January 16, 2006
George Barna's New Book 2: Defining the Debate
The review's subtitle, "George Barna wants commitment to the local congregation to sink lower than ever," is inaccurate. It was added by an editor after my last read of the copy and does not represent the book's views or my understanding of those. It would be accurate to instead say, "George Barna predicts commitment to the local congregation will sink lower than ever." Or it might be accurate to say, "George Barna is not overly concerned about declining commitment to the traditional local congregation, given that the traditional local congregation has not effectively produced mature disciples."
A second editorial change made just before printing is likewise inaccurate. I originally wrote, "Barna's early books (he's written more than 35) promoted Marketing the Church and The Power of Vision, so many perceived him as an ally of the megachurch. But in Revolution, his support for fluid movements and his direct challenge of a statement often used by Bill Hybels (?The local church is the hope of the world') make him now seem an ally of the emergent church." But in the printed copy the final phrase changed to "?make him now seem a foe of the congregation."
That's not fair to Barna. As I read Revolution, I don't take George to be a foe of the congregation. He predicts its decline; and he welcomes "spiritual mini-movements" that may or may not involve believers in the local church; and as he says, "Whether you become a Revolutionary immersed in, minimally involved in, or completely disassociated from a local church is irrelevant to me (and, within boundaries, to God)." That does not, however, make him "a foe of the local congregation," and I regret that those words were inserted.
So if you're looking for someone to dislike George, I'm not it. In fact, I should add that I'm a phone friend of Tom Black, a key leader for the Barna organization and a major influence on the book. (As you might guess, Tom doesn't agree with my take on the book. He was expecting this kind of objection but says that so far he's gotten positive feedback.)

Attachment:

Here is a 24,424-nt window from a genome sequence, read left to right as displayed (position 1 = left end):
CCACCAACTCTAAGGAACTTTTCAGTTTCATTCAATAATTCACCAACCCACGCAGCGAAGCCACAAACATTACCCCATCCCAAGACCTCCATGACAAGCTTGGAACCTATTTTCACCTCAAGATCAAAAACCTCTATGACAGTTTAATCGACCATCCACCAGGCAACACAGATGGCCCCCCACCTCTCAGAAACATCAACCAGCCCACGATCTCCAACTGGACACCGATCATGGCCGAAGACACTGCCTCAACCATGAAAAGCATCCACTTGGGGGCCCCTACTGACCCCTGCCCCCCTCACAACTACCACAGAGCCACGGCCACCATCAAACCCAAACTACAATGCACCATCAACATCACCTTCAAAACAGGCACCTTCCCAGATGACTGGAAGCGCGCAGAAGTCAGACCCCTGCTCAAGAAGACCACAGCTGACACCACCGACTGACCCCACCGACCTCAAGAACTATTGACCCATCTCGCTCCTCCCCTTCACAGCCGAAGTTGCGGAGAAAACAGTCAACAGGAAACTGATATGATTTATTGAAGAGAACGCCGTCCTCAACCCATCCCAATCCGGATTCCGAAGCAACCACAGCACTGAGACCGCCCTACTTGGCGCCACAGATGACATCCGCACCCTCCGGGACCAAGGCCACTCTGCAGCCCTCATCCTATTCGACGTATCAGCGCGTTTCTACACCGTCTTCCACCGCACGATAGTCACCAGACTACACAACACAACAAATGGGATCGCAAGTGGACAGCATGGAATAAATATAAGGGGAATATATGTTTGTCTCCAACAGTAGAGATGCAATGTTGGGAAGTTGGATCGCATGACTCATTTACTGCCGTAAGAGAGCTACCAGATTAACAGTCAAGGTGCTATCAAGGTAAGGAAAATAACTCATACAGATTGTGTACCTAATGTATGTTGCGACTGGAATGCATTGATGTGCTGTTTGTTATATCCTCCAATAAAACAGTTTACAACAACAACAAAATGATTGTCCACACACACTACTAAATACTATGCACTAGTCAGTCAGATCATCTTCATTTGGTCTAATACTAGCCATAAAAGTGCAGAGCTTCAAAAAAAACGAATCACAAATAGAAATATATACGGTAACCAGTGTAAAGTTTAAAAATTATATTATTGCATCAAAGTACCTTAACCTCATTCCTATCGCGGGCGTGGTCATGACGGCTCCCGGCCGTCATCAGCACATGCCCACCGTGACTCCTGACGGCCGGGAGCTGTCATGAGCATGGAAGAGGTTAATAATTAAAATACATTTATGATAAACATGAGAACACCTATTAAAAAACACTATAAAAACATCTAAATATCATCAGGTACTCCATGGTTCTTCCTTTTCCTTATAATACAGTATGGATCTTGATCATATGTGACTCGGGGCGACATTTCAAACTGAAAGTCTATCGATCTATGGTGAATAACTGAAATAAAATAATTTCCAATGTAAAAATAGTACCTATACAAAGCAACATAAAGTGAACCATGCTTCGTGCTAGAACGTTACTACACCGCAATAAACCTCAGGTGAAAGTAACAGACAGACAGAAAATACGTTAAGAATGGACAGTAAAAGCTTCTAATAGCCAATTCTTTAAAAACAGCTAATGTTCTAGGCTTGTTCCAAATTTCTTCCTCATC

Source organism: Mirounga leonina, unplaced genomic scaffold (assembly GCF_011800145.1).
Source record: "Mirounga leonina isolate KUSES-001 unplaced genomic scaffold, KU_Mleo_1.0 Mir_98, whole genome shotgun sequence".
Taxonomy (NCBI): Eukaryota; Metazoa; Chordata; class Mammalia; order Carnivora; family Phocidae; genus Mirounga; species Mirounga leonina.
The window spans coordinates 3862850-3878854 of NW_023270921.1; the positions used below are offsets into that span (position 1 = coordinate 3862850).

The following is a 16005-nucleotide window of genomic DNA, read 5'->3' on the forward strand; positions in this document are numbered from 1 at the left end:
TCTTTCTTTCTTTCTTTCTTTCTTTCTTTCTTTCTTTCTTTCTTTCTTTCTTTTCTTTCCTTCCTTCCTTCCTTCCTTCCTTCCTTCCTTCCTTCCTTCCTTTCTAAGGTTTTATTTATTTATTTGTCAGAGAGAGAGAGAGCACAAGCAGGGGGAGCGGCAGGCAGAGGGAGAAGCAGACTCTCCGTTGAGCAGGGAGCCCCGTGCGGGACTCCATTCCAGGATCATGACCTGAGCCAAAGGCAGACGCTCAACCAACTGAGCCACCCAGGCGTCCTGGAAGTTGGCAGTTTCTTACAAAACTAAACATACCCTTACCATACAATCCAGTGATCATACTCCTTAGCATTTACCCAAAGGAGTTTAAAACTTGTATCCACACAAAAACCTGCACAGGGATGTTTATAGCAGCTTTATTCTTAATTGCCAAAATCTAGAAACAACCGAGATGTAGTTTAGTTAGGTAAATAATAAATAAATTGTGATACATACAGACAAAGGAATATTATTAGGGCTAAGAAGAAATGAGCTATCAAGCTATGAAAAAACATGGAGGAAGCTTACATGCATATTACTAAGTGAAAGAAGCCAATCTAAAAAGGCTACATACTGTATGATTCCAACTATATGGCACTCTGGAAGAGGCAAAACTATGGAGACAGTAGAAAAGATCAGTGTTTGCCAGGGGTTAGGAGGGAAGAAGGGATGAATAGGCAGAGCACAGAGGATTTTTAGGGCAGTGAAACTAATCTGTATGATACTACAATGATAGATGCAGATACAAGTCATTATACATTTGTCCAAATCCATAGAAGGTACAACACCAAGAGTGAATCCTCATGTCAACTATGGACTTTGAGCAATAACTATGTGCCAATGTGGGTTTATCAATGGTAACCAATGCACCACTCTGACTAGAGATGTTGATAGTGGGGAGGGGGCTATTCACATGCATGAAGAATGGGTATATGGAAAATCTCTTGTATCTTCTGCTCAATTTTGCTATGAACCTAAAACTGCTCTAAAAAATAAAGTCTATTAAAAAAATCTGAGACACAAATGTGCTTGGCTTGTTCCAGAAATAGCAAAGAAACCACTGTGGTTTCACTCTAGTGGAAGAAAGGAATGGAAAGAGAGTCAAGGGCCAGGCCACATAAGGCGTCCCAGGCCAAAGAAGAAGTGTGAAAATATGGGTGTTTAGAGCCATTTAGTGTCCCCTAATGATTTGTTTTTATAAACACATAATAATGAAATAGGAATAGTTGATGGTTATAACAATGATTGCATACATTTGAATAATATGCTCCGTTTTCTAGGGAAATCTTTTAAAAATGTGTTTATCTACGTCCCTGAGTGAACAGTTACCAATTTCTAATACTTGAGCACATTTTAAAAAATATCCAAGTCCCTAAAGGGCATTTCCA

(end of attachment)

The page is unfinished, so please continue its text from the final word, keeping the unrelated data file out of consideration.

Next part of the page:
Since the review was posted, many have sent me email, hailing me as a genius or decrying me as an idiot. Among the latter, one pastor felt I had defended the traditional, institutional, programmatic church and attacked the nontraditional, organic, house church. In subsequent emails with him, I explained that I have nothing against house churches and fully support them as a model.
I'm a defender of church, local church, but not of buildings and programs. I view church this way:
(a) traditional church: building, staff, programs.
(b) nontraditional church/house church: as long as these efforts are (i) local, (ii) have eldering/shepherding/overseeing in some form, (iii) preach the gospel, (iv) share the sacraments, I love and respect what's happening and recognize that many of them realize the potential of the local congregation as much as or more than model (a) above.
(c) do-it-yourself "church": the individual says, "I determine what will fulfill me spiritually" and floats from conference to small group to listening to sermons on his or her iPod. The person is not involved in a regular local gathering, not under someone's eldering/shepherding/overseeing, is not sharing the sacraments. This last option, unlike the first two, will prove to be a dead-end for spiritual development and kingdom expansion.
Bottom line: I oppose (c), but don't read that as opposition to (b).